The word is spreading. Self-organising teams, in which the members are not merely cogs, are more performant. Employee empowerment and learning improves company morale, reduces expensive employee turnover and can help make money. Transparency in the workplace fosters productivity. Incremental delivery reduces risk, resulting in more successful projects and more fulfilled staff; even governments are listening.

It turns out that in most cases, doing the empathic thing – creating positive cultures and professional experiences for employees – is also the most profitable thing, helping those sociopathic CEOs. It’s the most productive thing, helping their cahooting managers. If it involves transparency, it’s hard for anyone else to manipulate, and because an enabled, positive, productive workforce creates options it reduces risk and provides the greatest possible control in the event of uncertainty.

The sociopaths of the world – CEOs, managers, and democratic governments – are also starting to listen. If you know yourself to be a sociopath or a psychopath, you’re in a position of power, and you’re not paying attention, then you’re losing this race.

If, however, you are already cynically manipulating your company culture to be better, faster, more productive, empowered, self-organising, transparent, learning, improving, Lean, Agile, incremental, feedback-driven, forward-thinking, creative, optimistic and prepared, then congratulations. You are about to rule your slice of the world. Just what you always wanted.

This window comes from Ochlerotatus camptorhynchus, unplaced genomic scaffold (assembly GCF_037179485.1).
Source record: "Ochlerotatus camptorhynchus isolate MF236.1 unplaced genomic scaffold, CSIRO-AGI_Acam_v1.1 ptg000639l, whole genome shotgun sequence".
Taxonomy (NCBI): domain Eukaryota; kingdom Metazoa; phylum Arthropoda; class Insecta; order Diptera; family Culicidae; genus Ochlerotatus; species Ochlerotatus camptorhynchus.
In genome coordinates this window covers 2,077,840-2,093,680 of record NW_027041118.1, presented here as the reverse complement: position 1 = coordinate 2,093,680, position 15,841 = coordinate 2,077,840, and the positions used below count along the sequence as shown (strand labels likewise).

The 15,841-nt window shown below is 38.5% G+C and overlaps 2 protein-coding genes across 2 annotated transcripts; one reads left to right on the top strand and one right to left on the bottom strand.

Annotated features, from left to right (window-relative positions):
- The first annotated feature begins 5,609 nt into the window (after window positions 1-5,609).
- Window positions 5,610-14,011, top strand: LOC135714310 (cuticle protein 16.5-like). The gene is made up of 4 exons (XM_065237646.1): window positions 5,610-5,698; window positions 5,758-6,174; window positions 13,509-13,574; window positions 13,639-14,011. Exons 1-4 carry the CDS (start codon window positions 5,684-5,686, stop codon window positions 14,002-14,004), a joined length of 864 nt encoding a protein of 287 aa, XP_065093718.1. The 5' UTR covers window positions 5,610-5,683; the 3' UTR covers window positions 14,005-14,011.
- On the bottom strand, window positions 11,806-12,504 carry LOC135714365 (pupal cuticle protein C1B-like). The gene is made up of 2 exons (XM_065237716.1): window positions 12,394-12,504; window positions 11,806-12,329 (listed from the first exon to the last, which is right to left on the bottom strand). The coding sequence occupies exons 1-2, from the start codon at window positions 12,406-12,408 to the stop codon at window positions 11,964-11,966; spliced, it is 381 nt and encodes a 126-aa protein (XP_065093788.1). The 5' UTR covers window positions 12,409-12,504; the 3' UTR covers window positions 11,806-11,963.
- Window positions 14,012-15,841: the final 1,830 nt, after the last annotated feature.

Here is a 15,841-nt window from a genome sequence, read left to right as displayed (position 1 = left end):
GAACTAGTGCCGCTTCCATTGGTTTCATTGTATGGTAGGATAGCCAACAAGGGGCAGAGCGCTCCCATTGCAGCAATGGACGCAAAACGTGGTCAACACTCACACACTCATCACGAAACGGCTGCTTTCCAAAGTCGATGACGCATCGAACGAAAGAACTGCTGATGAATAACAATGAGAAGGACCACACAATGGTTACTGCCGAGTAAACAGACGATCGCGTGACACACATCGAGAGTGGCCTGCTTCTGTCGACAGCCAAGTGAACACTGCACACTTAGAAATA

Put on the Evil Hat

By pretending to a certain amount of sociopathy before we start introducing metrics and targets, we can ask ourselves, “How will we respond to these targets?” Will we game the system, manipulating these in a way which serves our purposes, but not the whole? Are they perverse incentives in disguise? Will we see anti-patterns emerge as a result?

We can also use the Evil Hat to turn this around. What metrics and targets could we put in place that would lead to even more productive behaviours? That would lead to success, and therefore maximise our personal gain? How can we make sure that the things we’re measuring are the things we most want?

It’s Good to be Evil

I was in a meeting when someone suggested introducing a KPI for measuring team leaders. “One of their jobs is to remove obstacles from the path of the team,” a manager suggested. “We should measure how many obstacles they remove.”

“Excuse me a moment,” I grinned. “That sounds like fun. Just let me put on my Evil Hat, and I’ll tell you what I’m going to do in response…”

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7 Responses to The Evil Hat

  1. Andy Palmer says:

    Oh, I like this.
    I think this is an extension of Black Hat thinking (what could go wrong? how can I manipulate this?)
    Can I suggest the colour Obsidian? 🙂

  2. liz says:

    I’ve been playing “Dragon’s Age: Origins” too much. Evil can still save the world 😉

  3. Lisa Crispin says:

    I’m having a hard time understanding why I should want to wear the Evil Hat. Are you saying that by looking out for myself only, I would have a greater positive impact on my company and team?

    • liz says: